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New estimates on child labour and education in England and Wales (1870-1914

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For a long time in Britain, children’s work and absence from school were likely bed-fellows, as emphasised by several historians of child labour and education. This paper attempts to determine the extent to which this was the case in the early period of compulsory schooling. It is based on an innovative approach, which consists in compiling, combining, and comparing two sets of data, namely employment and education statistics. By tracing annual changes in the number of children enrolled in public elementary schools (for each year of age in isolation), the maximum number of school-leavers under fourteen employed full-time is indirectly assessed. It is then compared, on census date, to the number of children officially returned as occupied, using both published and digitised figures. In addition, the extent of part-time work is estimated by collecting figures relating to absenteeism, partial exemptions, and out-of-school employment. This methodology also makes it possible to offer a revised chronology of the decline of child labour and to identify the short-term impact of education and labour laws on the average age at starting work. It is argued that, while State intervention in the child labour market was, in many ways, spasmodic, imperfect, and reluctant throughout, the education policies implemented in the late Victorian era were nonetheless instrumental in the elimination of child labour in England and Wales.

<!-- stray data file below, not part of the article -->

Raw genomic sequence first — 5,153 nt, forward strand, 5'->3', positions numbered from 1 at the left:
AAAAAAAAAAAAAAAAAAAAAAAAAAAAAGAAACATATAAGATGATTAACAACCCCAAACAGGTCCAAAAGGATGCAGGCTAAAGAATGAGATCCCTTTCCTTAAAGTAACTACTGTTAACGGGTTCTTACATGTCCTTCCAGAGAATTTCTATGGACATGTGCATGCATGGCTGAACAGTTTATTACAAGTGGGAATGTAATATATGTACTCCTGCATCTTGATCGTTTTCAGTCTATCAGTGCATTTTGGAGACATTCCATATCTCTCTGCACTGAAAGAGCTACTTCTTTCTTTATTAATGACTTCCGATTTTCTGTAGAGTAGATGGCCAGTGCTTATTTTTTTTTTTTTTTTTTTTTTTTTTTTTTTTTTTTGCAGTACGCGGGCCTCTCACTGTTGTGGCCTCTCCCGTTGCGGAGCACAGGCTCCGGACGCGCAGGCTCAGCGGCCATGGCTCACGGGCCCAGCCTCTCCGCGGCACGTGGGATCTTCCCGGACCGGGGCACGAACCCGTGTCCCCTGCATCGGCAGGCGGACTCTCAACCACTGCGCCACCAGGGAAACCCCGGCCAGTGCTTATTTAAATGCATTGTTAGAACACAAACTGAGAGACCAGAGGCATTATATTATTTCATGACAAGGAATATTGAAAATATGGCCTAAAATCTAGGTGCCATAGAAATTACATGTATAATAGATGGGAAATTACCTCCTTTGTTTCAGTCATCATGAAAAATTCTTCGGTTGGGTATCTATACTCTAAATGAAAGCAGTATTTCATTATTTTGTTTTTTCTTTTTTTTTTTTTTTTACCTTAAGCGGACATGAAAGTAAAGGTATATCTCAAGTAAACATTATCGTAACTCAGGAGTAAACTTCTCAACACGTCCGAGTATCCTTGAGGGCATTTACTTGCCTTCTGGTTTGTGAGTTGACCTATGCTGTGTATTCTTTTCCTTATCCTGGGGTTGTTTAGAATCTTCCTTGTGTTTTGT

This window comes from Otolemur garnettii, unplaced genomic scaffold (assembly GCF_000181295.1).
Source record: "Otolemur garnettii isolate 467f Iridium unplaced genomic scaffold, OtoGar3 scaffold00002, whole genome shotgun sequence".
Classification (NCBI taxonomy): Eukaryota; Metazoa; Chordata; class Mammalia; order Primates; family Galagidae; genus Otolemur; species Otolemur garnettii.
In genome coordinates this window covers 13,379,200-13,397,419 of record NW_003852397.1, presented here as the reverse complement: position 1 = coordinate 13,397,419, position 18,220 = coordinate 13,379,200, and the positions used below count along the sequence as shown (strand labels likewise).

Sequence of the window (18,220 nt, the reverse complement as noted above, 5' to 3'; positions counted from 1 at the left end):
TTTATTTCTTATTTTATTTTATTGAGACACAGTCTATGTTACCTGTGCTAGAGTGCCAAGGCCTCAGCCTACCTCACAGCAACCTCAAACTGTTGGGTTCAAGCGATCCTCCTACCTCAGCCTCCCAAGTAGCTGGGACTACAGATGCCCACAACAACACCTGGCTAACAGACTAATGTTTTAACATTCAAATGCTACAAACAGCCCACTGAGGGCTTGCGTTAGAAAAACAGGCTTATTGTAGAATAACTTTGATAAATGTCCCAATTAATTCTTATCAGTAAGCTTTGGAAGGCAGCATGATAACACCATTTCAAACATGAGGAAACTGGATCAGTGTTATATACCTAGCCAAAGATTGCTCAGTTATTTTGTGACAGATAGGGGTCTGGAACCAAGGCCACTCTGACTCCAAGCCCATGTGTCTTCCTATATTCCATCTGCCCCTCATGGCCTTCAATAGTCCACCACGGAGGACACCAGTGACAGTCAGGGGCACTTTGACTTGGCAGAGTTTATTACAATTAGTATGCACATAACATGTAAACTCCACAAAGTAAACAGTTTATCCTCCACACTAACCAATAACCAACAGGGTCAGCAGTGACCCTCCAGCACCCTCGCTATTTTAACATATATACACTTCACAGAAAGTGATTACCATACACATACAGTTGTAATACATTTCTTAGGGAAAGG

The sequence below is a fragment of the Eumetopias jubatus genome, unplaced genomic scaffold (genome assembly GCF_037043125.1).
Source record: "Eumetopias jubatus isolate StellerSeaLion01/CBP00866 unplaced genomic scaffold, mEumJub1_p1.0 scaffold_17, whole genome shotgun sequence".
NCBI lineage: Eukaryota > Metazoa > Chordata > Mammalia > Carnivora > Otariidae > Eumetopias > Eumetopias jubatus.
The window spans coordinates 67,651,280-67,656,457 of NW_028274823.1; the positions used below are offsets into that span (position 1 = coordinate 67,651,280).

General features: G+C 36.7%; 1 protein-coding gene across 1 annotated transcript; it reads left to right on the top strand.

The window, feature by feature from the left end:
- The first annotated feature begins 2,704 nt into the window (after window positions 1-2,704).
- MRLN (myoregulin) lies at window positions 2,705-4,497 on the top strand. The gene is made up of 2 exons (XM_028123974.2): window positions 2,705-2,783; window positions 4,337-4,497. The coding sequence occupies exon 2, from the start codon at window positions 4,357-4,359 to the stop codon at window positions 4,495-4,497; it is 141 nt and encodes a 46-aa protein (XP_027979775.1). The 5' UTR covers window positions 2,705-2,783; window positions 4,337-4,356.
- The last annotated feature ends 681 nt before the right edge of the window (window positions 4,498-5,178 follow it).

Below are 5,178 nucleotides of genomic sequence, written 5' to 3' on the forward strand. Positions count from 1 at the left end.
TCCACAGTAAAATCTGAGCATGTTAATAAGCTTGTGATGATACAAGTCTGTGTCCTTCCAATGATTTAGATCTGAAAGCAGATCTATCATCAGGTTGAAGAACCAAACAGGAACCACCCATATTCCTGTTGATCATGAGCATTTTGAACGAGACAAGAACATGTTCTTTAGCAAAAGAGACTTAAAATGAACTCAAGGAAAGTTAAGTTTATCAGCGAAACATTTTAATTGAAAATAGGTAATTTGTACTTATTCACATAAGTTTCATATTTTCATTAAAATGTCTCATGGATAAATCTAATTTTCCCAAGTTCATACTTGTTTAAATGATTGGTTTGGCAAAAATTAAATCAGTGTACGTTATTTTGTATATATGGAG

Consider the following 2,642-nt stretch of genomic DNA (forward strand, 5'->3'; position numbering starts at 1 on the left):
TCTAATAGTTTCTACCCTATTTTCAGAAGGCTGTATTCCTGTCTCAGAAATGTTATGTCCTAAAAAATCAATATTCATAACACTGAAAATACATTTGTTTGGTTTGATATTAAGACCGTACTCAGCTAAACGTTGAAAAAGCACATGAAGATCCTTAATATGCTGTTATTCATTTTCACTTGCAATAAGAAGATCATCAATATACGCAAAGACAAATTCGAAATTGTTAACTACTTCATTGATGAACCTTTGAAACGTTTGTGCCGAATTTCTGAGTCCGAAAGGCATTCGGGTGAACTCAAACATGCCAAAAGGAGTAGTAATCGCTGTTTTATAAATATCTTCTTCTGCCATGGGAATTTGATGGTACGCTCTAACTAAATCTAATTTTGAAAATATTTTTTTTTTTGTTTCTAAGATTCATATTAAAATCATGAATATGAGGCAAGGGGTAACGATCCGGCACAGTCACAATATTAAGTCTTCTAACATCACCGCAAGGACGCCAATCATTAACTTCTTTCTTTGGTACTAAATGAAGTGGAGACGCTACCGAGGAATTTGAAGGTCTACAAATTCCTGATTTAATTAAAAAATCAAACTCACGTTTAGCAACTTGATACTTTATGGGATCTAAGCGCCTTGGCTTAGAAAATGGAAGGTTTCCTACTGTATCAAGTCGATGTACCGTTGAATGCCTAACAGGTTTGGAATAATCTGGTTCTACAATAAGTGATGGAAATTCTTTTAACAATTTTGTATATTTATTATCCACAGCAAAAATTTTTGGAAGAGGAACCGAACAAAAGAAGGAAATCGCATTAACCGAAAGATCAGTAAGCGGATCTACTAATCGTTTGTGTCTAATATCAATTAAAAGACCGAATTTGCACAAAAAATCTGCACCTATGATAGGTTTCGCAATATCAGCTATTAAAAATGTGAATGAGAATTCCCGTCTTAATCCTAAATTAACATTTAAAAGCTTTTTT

This talk is part of the Core Seminar in Economic and Social History series.

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